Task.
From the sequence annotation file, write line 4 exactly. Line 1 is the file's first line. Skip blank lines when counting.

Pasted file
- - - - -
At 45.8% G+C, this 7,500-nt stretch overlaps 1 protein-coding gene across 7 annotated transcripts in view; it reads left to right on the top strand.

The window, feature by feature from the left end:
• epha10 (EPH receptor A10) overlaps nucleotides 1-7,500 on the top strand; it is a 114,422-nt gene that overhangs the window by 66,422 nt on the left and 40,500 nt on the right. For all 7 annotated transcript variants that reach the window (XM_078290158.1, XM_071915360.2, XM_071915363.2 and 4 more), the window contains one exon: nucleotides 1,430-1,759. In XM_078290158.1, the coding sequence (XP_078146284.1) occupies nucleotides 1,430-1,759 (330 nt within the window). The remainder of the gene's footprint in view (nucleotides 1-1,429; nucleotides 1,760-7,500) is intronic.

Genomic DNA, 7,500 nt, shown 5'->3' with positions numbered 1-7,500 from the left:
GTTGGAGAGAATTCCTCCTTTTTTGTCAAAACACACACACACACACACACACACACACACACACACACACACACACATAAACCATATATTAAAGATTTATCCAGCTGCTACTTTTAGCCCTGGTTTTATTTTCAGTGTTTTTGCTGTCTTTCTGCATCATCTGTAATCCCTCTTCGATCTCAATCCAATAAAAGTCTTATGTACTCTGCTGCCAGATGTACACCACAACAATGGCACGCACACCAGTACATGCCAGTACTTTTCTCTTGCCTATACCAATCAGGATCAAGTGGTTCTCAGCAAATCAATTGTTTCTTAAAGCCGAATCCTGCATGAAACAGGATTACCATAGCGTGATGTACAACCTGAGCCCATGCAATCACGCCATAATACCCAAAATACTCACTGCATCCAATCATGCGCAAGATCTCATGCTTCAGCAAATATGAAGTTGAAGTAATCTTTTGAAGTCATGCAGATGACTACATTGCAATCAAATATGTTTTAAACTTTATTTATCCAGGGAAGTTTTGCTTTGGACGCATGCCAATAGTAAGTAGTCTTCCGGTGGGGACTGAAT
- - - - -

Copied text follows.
Genomic DNA, 7,500 nt, shown 5'->3' with positions numbered 1-7,500 from the left: